What happens if I don’t have a Will? by Stacey Romberg, Seattle

Posted by on March 22nd, 2011

If you don’t have a Will, your assets will be distributed by a process known as intestate succession. Intestate means “without a Will.”

In essence, if you are married, an initial analysis will be made of which assets are community property and which are separate property. In Washington, a presumption exists that all of your assets are community property.

If you are single and not in a domestic partnership, then all of your assets will be separate property. Once the property is divided up according to its community or separate character, then it will be distributed pursuant to the statute listed in the second half of this article.

Without a Will: You will not be able to choose how your property will be distributed.

A benefit of a Will: it allows you to decide how your assets will be distributed at death.

In a Will, you choose who the personal representative will be. The personal representative is the person who administers your estate and makes the necessary decisions.

The surviving spouse always retains the right to administer the community property. Beyond that, a judge will simply have to guess as to which person would be appropriate to administer your affairs.  Sometimes, families fight over these issues, creating both bad family relationships and dramatically increasing the costs of distributing your assets.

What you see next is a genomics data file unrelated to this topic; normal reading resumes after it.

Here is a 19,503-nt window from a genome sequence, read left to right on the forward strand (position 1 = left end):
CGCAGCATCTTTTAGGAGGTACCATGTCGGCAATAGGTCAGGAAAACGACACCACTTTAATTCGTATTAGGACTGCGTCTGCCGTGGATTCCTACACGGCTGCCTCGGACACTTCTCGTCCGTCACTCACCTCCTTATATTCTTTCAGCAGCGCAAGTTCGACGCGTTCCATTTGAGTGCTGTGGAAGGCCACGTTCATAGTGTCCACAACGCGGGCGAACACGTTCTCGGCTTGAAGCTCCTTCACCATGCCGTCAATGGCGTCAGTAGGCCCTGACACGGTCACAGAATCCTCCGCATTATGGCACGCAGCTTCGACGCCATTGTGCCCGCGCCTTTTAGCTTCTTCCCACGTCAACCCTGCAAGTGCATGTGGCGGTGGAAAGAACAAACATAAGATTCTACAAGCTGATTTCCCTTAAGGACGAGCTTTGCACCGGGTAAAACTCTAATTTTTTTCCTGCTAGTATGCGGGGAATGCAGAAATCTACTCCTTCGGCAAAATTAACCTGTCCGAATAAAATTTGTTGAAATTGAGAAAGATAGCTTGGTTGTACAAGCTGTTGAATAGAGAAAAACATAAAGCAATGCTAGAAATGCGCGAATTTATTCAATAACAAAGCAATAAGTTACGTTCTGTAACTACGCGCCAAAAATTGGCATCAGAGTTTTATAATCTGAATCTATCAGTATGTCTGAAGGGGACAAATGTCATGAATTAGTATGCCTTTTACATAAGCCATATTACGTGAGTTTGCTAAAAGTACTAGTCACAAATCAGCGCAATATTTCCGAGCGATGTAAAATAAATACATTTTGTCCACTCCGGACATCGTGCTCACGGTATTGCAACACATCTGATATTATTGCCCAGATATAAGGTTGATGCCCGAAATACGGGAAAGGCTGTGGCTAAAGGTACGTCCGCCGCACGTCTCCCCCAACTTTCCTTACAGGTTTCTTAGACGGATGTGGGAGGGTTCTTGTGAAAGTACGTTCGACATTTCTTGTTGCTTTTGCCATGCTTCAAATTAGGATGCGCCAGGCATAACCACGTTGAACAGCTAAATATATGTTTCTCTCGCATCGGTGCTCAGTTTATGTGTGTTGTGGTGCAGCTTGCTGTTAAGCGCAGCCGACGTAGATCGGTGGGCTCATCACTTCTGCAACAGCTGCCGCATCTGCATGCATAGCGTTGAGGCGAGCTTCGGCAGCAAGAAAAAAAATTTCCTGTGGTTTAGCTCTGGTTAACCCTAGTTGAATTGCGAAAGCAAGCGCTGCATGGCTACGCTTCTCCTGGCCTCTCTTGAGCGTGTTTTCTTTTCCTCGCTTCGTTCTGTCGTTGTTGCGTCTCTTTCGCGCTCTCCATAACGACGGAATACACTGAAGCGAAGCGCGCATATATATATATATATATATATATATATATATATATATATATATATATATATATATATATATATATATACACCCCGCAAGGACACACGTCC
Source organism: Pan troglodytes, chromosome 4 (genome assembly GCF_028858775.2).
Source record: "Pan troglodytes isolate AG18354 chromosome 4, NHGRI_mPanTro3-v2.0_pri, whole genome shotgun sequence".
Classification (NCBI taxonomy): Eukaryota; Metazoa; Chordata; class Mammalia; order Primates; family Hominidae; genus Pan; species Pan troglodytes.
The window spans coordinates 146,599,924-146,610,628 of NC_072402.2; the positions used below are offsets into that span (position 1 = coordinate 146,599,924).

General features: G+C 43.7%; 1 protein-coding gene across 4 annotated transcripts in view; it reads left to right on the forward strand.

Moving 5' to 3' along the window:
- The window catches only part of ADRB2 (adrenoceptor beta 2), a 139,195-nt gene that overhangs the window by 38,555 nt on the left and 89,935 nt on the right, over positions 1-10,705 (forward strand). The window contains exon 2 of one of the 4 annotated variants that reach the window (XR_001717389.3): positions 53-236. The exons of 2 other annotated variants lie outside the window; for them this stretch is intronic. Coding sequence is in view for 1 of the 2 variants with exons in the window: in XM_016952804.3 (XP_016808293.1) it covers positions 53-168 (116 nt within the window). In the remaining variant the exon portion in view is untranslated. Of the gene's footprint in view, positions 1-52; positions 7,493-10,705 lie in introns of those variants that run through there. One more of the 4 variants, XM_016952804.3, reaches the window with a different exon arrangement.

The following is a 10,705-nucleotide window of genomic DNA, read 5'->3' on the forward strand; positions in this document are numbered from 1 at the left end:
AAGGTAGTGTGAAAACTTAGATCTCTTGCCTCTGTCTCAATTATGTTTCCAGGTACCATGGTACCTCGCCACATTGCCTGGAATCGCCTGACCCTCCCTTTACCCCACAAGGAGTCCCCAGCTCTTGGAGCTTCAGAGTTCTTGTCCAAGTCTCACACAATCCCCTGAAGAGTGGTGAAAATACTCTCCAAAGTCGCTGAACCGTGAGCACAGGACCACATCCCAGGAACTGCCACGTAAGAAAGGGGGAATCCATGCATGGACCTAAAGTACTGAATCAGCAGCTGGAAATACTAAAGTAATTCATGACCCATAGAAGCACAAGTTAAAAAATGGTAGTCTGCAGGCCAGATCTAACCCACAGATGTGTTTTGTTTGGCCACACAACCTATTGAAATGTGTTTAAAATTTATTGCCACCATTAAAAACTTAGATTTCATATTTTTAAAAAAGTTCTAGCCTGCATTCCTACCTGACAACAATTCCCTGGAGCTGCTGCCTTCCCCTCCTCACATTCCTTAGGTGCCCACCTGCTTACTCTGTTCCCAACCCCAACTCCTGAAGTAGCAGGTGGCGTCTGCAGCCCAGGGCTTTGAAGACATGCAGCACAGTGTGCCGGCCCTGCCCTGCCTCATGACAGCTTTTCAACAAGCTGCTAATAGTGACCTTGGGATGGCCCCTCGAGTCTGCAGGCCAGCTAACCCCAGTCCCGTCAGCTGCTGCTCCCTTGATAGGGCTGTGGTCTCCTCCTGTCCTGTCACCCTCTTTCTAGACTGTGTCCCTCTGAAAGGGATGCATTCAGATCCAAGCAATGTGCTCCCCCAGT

Without a Will: You cannot choose who will administer your estate.

A benefit of a Will: It lets you choose who will be in charge of your estate.

A Will enables you to give your domestic partner a distribution from your estate, and to allow your partner to administer your estate. If you are gay, or in an unmarried heterosexual relationship, your relationship is not given the same legal recognitions and protections as if you were a married heterosexual. So you need to prepare a Will in order to create those protections.

Without a Will: Your domestic partner will have few, if any, legal rights upon your death.

A benefit of a Will: People who are in gay or unmarried heterosexual relationships have a greater need to prepare a Will since it gives them legal protections and rights.

If you have minor children, a Will allows you to nominate a Guardian for them in case both parents die. It also allows you to create a trust for them, so your assets will be distributed to them in the way that you choose.  You can spread out the distributions over time, allow special distributions for educational purposes, etc. Otherwise, your children will likely receive those assets in a lump sum once they turn eighteen.

Without a Will: It is difficult to nominate a Guardian to care for your children upon death; and to designate how your assets will be distributed to your children.

A benefit of a Will: It’s a responsible step when you have children, so you can nominate a Guardian and choose how your assets will be distributed to them.

This process of “intestate succession” or “dying without a Will”  is governed by the following statute:

RCW 11.04.015
Descent and distribution of real and personal estate.